He smiles at me and I remember they call him ‘the fox’ for his ability to survive, to double back, to escape the hounds. ‘Yes, indeed, all that might have been possible; but I am sorry to tell you, I am nominated as your gaoler, and I cannot let you escape me. King Richard has decided that all your lands and your wealth will be mine, signed over to me, despite our marriage contract. Everything you owned as a girl is mine, everything you owned as a Tudor is mine, everything you gained from your marriage to Stafford is now mine, everything you inherited from your mother is mine. My men are in your chambers now collecting your jewels, your papers and your money chest. Your men are already under arrest, and your women are locked in their rooms. Your tenants and your affinity will learn you cannot summon them; they are all mine.’
I gasp. For a moment, I cannot speak, I just look at him. ‘You have robbed me? You have taken this chance to betray me?’
‘You are to live at the house at Woking, my house now; you are not to leave the grounds. You will be served by my people, your own servants will be turned away. You will see neither ladies in waiting, servants, nor your confessor. You will meet with no-one and send no messages.’
I can hardly grasp the depth and breadth of his betrayal. He has taken everything from me. ‘It is you who betrayed me to Richard!’ I fling at him. ‘You who betrayed the whole plot. It is you, with an eye to my fortune who led me on to do this and now profit from my destruction. You told the Duke of Norfolk to go down to Guildford and suppress the rebellion in Hampshire. You told Richard to beware of the Duke of Buckingham. You told him that the queen was rising against him and I with her!’
He shakes his head. ‘No. I am not your enemy, Margaret, I have served you well as your husband. No-one else could have saved you from the traitor’s death that you deserve. This is the best deal I could get for you. I have saved you from the Tower, from the scaffold. I have saved your lands from sequestration, he could have taken them outright. I have saved you to live in my house, as my wife, in safety. And I am still placed at the heart of things, where we can learn of his plans against your son. Richard will seek to have Tudor killed now, he will send spies with orders to murder Henry. You have signed your son’s death warrant with your failure. Only I can save him. You should be grateful to me.’
I cannot think, I cannot think through this mixture of threats and promises. ‘Henry?’
‘Richard will not stop until he is dead. Only I can save him.’
‘I am to be your prisoner?’
He nods. ‘And I am to have your fortune. It is nothing between us, Margaret. Think of the safety of your son.’
‘You will let me warn Henry of his danger?’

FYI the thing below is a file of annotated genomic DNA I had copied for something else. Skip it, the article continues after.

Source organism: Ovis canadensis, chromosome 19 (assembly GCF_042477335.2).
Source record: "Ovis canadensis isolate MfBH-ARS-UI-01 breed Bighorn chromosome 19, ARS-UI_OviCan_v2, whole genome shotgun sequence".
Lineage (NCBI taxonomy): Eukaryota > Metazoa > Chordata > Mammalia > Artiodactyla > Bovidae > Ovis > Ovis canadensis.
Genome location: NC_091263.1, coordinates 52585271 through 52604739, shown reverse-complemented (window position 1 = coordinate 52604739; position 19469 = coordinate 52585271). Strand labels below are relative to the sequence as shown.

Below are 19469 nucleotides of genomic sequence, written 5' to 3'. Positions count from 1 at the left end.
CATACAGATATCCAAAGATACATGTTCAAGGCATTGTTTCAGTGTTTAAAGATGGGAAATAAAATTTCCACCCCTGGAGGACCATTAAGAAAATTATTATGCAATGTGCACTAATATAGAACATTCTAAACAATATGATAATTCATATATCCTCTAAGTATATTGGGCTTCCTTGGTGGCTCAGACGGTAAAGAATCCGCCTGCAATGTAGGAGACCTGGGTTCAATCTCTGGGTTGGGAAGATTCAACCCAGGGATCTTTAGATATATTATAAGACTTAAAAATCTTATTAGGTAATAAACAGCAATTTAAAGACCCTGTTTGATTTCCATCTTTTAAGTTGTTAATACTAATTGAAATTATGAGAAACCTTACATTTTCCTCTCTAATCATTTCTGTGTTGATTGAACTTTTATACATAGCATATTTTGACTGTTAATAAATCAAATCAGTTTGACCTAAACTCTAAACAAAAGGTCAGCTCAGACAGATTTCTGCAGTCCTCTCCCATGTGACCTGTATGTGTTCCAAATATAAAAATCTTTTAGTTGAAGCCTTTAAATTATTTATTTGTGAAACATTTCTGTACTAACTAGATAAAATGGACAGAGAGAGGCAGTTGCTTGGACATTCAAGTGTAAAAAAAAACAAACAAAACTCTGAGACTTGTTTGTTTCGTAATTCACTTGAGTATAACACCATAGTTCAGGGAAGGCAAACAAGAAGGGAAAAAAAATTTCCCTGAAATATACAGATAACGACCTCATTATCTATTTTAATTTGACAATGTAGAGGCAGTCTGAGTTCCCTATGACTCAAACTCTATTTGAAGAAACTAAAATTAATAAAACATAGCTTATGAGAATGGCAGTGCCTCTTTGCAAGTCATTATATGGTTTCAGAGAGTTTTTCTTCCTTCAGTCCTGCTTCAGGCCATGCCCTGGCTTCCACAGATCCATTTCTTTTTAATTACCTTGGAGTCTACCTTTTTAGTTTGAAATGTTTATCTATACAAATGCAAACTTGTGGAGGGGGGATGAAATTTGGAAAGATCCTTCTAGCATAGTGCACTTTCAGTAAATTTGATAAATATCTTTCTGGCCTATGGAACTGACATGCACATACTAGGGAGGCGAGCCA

He rises to his feet. ‘Of course. You can write to him as you wish. But all your letters are to come through me, they will be carried by my men. I have to give the appearance of controlling you completely.’
‘The appearance?’ I repeat. ‘If I know you at all, you will give the appearance of being on both sides.’
He smiles in genuine amusement. ‘Always.’
Reading Group Guide
This reading group guide for The Red Queen includes an introduction, discussion questions, ideas for enhancing your book club, and a Q&A with author Philippa Gregory. The suggested questions are intended to help your reading group find new and interesting angles and topics for your discussion. We hope that these ideas will enrich your conversation and increase your enjoyment of the book.
Heiress to the red rose of Lancaster, Margaret Beaufort never surrenders her belief that her house is the ruler of England and she has a great destiny before her. Married to a man twice her age, quickly widowed, and a mother at fourteen, Margaret is determined to turn her lonely life into a triumph. She sets her heart on putting her son of the throne of England regardless of the cost. As the political tides constantly shift, Margaret charts her way through two more loveless marriages, treacherous alliances, and secret plots. She masterminds one of the greatest rebellions of all time, knowing that her son has grown to manhood, recruited an army, and now waits for his opportunity to win the greatest prize.
1. In the beginning of The Red Queen, young Margaret Beaufort is an extremely pious young girl, happy to have “saints’ knees” when she kneels too long at her prayers. Discuss the role of religion throughout Margaret’s life. What does she see as God’s role for her?
2. As a pious young girl, Margaret wants to live a life of greatness like her heroine, Joan of Arc. However, her fate lies elsewhere, as her mother tells her, “the time has come to put aside silly stories and silly dreams and do your duty.” (Page 26). What is Margaret’s duty and how does she respond to her mother’s words?
2. At the tender age of twelve, Margaret is married to Edmund Tutor and fourteen months later she bears him the son who will be the heir to the royal Lancaster family line. During the excruciating hours of labor, Margaret learns a painful truth about her mother and the way she views Margaret. Discuss the implications of what Margaret learns from her mother, and what is “the price of being a woman.” (63)
3. How does Jasper Tudor aid Margaret in her plans for herself and her son, Henry? What does he sacrifice in order to keep Henry Tudor safe? In what ways are Jasper and Margaret alike?
4. After the death of Edmund Tudor, Margaret marries the wealthy Sir Henry Stafford. How is Stafford different from Edmund? Margaret laments that she is “starting to fear that my husband is worse than a coward” (p. 105). What are her reasons for this? Do you see any sense in Stafford’s careful diplomacy?